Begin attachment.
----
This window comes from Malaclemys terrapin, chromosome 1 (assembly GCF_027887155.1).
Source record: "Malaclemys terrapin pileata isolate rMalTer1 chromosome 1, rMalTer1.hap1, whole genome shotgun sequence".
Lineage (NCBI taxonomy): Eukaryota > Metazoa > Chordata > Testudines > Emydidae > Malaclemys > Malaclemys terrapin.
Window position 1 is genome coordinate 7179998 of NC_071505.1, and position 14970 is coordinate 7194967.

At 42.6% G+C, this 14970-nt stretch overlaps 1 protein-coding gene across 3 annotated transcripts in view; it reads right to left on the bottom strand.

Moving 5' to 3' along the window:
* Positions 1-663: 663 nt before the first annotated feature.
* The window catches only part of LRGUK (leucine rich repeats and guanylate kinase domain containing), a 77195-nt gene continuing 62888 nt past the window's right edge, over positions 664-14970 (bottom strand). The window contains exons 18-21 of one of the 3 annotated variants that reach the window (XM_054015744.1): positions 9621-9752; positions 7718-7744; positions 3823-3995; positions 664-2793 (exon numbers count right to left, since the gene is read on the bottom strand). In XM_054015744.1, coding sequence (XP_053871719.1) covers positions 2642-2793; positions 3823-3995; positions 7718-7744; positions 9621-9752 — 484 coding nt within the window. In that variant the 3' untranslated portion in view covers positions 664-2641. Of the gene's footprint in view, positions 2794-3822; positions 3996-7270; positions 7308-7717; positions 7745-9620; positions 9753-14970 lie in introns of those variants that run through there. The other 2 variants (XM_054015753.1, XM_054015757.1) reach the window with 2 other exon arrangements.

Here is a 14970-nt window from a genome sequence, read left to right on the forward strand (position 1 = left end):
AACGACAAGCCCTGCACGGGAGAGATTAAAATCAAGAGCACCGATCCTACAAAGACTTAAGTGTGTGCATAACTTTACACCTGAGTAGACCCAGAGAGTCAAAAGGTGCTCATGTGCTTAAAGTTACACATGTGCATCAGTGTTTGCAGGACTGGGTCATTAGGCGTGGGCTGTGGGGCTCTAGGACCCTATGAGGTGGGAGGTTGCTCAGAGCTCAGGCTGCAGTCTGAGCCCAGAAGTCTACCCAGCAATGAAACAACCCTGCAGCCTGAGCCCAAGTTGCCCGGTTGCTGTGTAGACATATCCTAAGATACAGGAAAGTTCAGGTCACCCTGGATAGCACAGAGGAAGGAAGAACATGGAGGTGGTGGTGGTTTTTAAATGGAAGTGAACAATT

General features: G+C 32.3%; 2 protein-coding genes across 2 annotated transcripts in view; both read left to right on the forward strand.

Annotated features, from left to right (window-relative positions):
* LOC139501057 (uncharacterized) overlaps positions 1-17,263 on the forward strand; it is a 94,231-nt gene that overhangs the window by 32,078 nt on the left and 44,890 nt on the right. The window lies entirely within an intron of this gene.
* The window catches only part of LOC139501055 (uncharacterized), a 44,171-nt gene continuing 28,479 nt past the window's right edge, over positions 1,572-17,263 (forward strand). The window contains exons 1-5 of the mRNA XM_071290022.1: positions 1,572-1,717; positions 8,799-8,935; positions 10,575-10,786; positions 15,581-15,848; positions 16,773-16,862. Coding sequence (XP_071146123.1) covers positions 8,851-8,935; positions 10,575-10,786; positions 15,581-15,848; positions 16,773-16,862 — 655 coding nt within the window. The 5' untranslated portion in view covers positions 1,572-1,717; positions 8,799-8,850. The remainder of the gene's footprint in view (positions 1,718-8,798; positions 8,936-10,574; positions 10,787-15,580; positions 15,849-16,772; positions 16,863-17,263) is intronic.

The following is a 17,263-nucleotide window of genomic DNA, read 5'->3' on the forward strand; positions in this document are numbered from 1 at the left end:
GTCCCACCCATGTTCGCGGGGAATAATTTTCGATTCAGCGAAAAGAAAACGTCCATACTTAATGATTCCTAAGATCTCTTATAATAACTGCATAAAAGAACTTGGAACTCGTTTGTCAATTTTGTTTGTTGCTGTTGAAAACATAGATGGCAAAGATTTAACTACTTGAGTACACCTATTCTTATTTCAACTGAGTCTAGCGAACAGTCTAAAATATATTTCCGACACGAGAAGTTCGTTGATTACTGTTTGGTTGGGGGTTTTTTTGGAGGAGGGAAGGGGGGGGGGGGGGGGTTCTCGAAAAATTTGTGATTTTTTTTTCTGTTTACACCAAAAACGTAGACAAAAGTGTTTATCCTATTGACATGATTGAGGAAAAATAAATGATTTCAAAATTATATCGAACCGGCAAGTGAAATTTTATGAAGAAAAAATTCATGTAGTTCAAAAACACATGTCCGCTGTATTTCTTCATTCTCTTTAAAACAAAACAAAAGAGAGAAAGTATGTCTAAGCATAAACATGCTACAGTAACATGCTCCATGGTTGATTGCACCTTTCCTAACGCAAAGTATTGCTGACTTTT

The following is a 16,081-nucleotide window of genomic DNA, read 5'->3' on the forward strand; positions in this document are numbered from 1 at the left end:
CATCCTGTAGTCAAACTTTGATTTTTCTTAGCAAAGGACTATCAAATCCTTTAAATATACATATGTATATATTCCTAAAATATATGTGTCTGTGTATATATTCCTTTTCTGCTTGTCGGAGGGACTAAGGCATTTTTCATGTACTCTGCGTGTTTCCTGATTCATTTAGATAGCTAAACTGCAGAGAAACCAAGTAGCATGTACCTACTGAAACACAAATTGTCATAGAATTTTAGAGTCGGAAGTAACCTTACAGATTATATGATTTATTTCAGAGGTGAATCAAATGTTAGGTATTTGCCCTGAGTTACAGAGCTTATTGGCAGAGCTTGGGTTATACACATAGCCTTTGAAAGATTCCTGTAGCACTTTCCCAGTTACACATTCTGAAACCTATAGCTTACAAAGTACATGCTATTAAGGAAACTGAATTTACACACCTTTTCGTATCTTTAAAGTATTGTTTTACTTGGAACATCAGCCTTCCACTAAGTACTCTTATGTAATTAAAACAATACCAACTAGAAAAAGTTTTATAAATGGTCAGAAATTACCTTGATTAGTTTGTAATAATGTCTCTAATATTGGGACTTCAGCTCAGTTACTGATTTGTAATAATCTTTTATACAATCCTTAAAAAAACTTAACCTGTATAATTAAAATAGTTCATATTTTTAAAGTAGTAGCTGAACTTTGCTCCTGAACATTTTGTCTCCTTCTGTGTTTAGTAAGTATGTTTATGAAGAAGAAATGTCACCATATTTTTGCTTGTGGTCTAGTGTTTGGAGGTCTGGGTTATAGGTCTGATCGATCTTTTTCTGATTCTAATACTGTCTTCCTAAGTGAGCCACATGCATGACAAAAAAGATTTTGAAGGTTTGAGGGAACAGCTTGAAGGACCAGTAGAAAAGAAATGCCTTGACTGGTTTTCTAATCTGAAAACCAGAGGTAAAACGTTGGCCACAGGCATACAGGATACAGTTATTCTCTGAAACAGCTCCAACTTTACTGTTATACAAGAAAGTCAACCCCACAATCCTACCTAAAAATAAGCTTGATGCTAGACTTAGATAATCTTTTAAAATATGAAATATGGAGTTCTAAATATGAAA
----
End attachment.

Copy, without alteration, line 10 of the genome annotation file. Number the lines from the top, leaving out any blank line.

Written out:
AACGACAAGCCCTGCACGGGAGAGATTAAAATCAAGAGCACCGATCCTACAAAGACTTAAGTGTGTGCATAACTTTACACCTGAGTAGACCCAGAGAGTCAAAAGGTGCTCATGTGCTTAAAGTTACACATGTGCATCAGTGTTTGCAGGACTGGGTCATTAGGCGTGGGCTGTGGGGCTCTAGGACCCTATGAGGTGGGAGGTTGCTCAGAGCTCAGGCTGCAGTCTGAGCCCAGAAGTCTACCCAGCAATGAAACAACCCTGCAGCCTGAGCCCAAGTTGCCCGGTTGCTGTGTAGACATATCCTAAGATACAGGAAAGTTCAGGTCACCCTGGATAGCACAGAGGAAGGAAGAACATGGAGGTGGTGGTGGTTTTTAAATGGAAGTGAACAATT